The strong opposition was due to the serious apprehensions the majority of the Sinhalese had about the DMK. The party was vociferous in its support for the minority Tamil population in Sri Lanka. It was Karunanidhi who moved a resolution at the DMK general council meeting in 1956, condemning the ‘Sinhala Only’ policy. The DMK also criticised the Srimavo-Shastri Pact of 1964 on the repatriation of a significant number of the hill country Tamils to India. Importantly, though by then the DMK had given up its demand for a ‘Dravida Nadu’, it was perceived by the majority Sinhalese as a separatist party with ambitions to even annex the Tamil-dominant north and eastern parts of Sri Lanka to the ‘Dravida Nadu’.

The key reason for the suspicion was the functioning of the Ceylon Dravidar Munnetra Kazhagam (Ceylon DMK), which was inspired by the ideologies of Dravidar Kazhagam founder ‘Periyar’ E.V. Ramasamy and led by A. Ilanchezhiyan, a hill country Tamil. The government proscribed the Ceylon DMK because of fears that it might work for secession of the Tamil regions from Sri Lanka.

P. Muthulingam, a political commentator and activist from Sri Lanka, who had recorded the history of the Ceylon DMK in his book Ezhuthatha Varalaru (Unwritten History), said the party worked for the hill country Tamils to get Sri Lankan citizenship and advocated eradication of castes and superstitious beliefs. He said Ilanchezhiyan was firm in his belief that Sri Lankan Tamils should have their own leadership and should not bank on Tamil Nadu leaders. Yet, the Ceylon DMK was made out to be a separatist party connected to the DMK, he said.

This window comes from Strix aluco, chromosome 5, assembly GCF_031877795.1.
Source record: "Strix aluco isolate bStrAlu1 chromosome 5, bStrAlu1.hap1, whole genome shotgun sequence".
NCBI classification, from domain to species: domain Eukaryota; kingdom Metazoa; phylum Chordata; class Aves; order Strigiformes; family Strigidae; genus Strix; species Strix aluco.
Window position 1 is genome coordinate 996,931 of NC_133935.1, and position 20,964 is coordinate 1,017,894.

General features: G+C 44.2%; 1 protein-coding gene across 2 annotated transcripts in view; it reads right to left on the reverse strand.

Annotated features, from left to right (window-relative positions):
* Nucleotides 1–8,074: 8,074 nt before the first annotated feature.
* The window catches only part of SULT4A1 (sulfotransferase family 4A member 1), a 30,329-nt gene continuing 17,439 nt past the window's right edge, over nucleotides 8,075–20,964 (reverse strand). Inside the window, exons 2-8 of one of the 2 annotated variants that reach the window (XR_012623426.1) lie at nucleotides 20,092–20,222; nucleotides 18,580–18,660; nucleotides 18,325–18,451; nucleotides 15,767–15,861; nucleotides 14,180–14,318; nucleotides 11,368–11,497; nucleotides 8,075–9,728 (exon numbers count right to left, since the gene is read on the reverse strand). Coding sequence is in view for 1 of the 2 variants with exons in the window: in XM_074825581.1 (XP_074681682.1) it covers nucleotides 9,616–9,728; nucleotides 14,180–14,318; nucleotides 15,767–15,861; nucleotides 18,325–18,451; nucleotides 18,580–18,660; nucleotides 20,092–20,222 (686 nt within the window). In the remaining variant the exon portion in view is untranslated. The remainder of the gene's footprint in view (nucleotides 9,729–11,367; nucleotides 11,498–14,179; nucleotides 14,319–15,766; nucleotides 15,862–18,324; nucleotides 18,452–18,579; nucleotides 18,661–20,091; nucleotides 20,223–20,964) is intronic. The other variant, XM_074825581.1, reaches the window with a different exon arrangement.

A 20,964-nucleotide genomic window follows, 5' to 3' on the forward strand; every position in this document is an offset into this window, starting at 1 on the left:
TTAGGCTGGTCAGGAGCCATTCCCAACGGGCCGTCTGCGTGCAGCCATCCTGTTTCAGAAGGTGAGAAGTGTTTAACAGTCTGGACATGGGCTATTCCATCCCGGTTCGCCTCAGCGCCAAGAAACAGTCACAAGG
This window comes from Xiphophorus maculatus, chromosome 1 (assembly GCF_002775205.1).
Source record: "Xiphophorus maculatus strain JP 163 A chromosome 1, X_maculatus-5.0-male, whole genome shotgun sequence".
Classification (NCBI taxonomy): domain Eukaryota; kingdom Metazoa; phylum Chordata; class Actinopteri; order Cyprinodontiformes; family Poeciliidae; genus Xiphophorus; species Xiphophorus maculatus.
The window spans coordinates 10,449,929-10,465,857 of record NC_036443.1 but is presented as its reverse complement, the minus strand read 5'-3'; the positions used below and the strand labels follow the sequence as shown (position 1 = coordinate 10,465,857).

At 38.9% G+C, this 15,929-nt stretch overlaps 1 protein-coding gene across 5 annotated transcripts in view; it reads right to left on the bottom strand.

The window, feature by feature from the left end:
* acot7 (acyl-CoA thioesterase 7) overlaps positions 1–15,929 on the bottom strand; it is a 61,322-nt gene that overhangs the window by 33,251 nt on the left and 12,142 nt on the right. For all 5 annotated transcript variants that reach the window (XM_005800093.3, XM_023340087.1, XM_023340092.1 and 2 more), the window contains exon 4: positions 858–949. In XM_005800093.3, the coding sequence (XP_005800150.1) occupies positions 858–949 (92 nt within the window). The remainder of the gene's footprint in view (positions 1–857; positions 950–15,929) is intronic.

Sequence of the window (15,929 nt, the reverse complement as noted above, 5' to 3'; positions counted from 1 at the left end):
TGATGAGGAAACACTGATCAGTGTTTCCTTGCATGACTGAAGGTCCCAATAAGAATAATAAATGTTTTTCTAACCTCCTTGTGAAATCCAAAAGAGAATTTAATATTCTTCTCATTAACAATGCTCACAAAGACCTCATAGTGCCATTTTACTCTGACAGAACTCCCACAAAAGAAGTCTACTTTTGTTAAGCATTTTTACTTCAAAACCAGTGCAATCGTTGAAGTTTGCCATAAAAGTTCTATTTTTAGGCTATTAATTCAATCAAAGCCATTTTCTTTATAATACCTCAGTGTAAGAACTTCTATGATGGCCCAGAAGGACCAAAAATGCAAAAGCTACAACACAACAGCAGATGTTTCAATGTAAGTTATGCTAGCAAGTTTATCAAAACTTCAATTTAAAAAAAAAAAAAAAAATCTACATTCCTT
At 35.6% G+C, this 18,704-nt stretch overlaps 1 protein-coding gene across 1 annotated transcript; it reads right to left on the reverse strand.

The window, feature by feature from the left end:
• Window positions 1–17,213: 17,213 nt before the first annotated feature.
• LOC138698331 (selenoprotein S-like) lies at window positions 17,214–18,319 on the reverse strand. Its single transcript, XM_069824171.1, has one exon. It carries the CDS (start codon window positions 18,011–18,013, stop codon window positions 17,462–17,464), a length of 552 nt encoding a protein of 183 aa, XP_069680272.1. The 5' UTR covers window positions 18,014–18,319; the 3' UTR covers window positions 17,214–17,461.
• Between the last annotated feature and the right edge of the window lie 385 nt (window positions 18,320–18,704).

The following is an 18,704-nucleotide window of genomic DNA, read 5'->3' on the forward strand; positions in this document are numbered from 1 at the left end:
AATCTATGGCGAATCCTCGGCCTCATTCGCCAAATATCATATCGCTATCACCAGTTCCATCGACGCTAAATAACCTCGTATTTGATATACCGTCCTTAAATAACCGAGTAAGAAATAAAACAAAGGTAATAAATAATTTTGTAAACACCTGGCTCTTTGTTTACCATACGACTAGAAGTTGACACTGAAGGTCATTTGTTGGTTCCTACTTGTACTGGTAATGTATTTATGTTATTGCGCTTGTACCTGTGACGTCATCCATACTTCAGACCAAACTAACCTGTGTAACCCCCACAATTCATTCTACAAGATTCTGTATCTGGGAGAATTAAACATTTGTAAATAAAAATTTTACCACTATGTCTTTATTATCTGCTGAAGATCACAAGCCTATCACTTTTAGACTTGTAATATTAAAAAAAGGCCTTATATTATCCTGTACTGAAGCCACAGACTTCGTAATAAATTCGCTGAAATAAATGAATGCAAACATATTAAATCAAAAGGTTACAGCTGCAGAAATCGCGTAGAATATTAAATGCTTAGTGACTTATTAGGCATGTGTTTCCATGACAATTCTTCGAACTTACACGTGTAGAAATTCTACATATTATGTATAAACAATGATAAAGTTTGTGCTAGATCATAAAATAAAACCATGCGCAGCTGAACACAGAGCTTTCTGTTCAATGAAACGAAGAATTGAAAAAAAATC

Assurances went in vain

Assurances from the DMK and the Ceylon DMK that they were not working together went in vain. Even while expressing his plan to visit Sri Lanka, Karunanidhi had said the DMK had nothing to do with any Tamil organisation in other parts of the world and the party’s political ideology was meant only for India. He also regretted that some newspapers in Bombay, Delhi, and Calcutta saw his becoming the Chief Minister as a threat to Sri Lanka and Indian interests.

Thirunavukkarasu Sritharan, president of the Social Democratic Party of Tamils, said the apprehensions about the DMK at that time should also be seen in the context of how the Sinhalese perceived themselves as a minority in the world, while the Tamils outnumbered them with their huge presence in India. In December 1978, the Chief Minister, MGR, had scheduled a visit to Sri Lanka after touring Japan. However, he had to skip Sri Lanka because of a cyclone that had hit the island nation and many places in Tamil Nadu. K. Kamaraj visited Sri Lanka in 1953, when he was the Tamil Nadu Congress Committee president, to inaugurate a memorial for Mahatma Gandhi at Nuwara Eliya. Thus, the spell of Tamil Nadu Chief Ministers never visiting Sri Lanka continues.

(The article relied on material from The Hindu Archives.)